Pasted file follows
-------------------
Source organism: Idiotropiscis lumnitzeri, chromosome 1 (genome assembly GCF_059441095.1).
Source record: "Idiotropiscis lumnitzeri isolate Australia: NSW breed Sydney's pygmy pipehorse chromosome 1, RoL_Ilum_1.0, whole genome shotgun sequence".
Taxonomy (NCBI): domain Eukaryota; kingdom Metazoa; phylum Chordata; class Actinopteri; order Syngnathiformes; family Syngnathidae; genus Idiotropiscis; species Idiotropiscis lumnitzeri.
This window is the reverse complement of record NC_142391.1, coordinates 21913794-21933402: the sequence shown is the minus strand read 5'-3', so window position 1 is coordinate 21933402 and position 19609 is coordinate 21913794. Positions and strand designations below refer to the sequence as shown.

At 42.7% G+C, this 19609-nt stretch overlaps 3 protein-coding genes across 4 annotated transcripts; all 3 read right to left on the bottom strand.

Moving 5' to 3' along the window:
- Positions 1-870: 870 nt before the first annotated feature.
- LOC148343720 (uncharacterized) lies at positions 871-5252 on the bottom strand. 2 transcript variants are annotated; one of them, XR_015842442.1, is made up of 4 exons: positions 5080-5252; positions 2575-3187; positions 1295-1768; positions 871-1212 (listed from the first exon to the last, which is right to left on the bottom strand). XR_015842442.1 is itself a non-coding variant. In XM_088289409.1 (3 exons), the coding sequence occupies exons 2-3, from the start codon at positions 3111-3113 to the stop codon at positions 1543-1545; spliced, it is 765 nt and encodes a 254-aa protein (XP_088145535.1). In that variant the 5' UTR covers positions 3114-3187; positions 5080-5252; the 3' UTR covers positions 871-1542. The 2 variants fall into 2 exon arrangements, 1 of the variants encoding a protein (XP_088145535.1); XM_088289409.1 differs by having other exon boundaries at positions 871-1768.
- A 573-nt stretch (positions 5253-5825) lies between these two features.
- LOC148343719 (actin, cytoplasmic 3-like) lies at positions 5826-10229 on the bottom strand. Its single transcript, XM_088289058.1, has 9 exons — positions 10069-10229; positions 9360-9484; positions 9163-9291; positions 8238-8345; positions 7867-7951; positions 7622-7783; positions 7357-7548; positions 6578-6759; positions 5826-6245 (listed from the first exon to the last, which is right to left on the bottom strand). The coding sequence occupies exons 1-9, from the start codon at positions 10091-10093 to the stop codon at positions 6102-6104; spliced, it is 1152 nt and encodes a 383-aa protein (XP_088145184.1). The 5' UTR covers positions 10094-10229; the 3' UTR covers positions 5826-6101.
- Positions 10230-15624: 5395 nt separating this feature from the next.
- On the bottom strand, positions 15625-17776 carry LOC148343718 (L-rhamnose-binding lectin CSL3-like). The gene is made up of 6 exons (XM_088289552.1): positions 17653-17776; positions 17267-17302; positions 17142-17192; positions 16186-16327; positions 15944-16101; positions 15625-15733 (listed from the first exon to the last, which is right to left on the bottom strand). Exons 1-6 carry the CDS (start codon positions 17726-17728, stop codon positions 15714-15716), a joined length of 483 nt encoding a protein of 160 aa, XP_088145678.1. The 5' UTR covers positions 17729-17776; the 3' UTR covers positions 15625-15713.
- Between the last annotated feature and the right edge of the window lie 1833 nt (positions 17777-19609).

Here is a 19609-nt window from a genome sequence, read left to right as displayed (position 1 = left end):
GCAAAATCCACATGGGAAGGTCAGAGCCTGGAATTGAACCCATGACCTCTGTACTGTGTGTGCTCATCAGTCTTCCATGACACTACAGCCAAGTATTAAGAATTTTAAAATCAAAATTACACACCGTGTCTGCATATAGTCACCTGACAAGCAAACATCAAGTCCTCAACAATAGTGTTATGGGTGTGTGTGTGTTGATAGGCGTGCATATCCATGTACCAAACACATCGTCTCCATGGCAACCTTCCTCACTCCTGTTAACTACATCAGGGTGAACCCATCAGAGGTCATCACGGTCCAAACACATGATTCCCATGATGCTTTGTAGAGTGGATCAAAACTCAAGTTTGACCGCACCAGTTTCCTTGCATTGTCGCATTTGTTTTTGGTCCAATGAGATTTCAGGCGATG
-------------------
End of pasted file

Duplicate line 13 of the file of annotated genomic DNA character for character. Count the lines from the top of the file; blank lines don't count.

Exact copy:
- Between the last annotated feature and the right edge of the window lie 1833 nt (positions 17777-19609).